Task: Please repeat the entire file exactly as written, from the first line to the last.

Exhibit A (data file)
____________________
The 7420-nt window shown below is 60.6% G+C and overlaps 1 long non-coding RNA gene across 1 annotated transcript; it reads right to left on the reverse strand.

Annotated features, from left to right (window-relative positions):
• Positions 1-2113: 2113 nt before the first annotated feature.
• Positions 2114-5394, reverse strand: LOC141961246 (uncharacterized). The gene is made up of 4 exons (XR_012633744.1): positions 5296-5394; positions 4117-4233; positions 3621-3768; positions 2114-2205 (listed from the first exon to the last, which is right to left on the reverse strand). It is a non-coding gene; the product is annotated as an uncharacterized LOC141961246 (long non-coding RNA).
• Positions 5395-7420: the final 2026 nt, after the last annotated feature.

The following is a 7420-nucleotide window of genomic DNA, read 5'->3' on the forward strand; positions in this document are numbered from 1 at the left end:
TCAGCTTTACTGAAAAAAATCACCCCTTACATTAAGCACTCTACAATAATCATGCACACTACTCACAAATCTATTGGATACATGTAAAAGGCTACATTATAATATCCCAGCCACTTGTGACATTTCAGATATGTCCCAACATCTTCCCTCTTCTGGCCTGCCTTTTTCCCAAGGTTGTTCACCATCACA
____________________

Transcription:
The 7420-nt window shown below is 60.6% G+C and overlaps 1 long non-coding RNA gene across 1 annotated transcript; it reads right to left on the reverse strand.

Annotated features, from left to right (window-relative positions):
• Positions 1-2113: 2113 nt before the first annotated feature.
• Positions 2114-5394, reverse strand: LOC141961246 (uncharacterized). The gene is made up of 4 exons (XR_012633744.1): positions 5296-5394; positions 4117-4233; positions 3621-3768; positions 2114-2205 (listed from the first exon to the last, which is right to left on the reverse strand). It is a non-coding gene; the product is annotated as an uncharacterized LOC141961246 (long non-coding RNA).
• Positions 5395-7420: the final 2026 nt, after the last annotated feature.

The following is a 7420-nucleotide window of genomic DNA, read 5'->3' on the forward strand; positions in this document are numbered from 1 at the left end:
TCAGCTTTACTGAAAAAAATCACCCCTTACATTAAGCACTCTACAATAATCATGCACACTACTCACAAATCTATTGGATACATGTAAAAGGCTACATTATAATATCCCAGCCACTTGTGACATTTCAGATATGTCCCAACATCTTCCCTCTTCTGGCCTGCCTTTTTCCCAAGGTTGTTCACCATCACA